Kushner addresses security clearance after whistleblower raises concerns

White House senior adviser Jared KushnerJared Corey KushnerPompeo announces Israeli settlements do not violate international law Trump to tour Apple factory with Tim Cook on Wednesday Resistance or unhinged behavior? Partisan hatred reaches Trump's family MORE on Monday reacted to concerns over his security clearance, saying that during his time in the White House he has been "accused of all different types of things" that "turned out to be false."

“Over the last two years that I’ve been here, I’ve been accused of all different types of things and all of those things turned out to be false. We’ve had a lot of crazy accusations, like that we colluded with Russia," Kushner said during an interview on Fox News's "The Ingraham Angle."

His comments come after House Oversight and Reform Committee Chairman Elijah Cummings (D-Md.) on Monday released a memo revealing that Tricia Newbold, a White House security adviser, told the committee that the Trump administration overruled her and other officials to grant security clearances to 25 individuals despite red flags.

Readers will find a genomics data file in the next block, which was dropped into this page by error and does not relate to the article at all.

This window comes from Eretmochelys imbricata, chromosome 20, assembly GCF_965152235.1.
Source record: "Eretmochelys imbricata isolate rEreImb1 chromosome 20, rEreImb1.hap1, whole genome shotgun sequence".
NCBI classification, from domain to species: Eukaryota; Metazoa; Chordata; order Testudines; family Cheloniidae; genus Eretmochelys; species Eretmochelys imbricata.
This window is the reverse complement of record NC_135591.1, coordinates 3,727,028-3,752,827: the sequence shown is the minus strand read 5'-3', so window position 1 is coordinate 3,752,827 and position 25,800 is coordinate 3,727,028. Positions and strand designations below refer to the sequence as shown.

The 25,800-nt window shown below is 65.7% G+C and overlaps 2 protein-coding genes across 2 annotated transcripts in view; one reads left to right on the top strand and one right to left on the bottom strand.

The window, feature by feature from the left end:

“According to Ms. Newbold, these individuals had a wide range of serious disqualifying issues involving foreign influence, conflicts of interest, concerning personal conduct, financial problems, drug use, and criminal conduct,” the memo states.

The New York Times reported in February that President TrumpDonald John TrumpMost Americans break with Trump on Ukraine, but just 45 percent think he should be removed: poll Judge orders Democrats to give notice if they request Trump's NY tax returns Trump's doctor issues letter addressing 'speculation' about visit to Walter Reed MORE ordered Kushner be given top-secret security clearances despite concerns raised by the intelligence community. Monday's memo does not mention Kushner or any other specific individuals, but Reuters reported Monday that Kushner and Ivanka TrumpIvana (Ivanka) Marie TrumpTrump reversed course on flavored e-cigarette ban over fear of job losses: report Trump to tour Apple factory with Tim Cook on Wednesday Resistance or unhinged behavior? Partisan hatred reaches Trump's family MORE, who are married, are among the individuals who received clearance despite the advice of experts.


Kushner added on Fox News that he disclosed all of his holdings to the Office of Government Ethics at the start of Trump's presidency.

“When I came to Washington, I had a very successful business career," he said. "I had extensive holdings. I disclosed all my holdings to the Office of Government Ethics. … They told me what to divest, what to keep, what rules to follow.”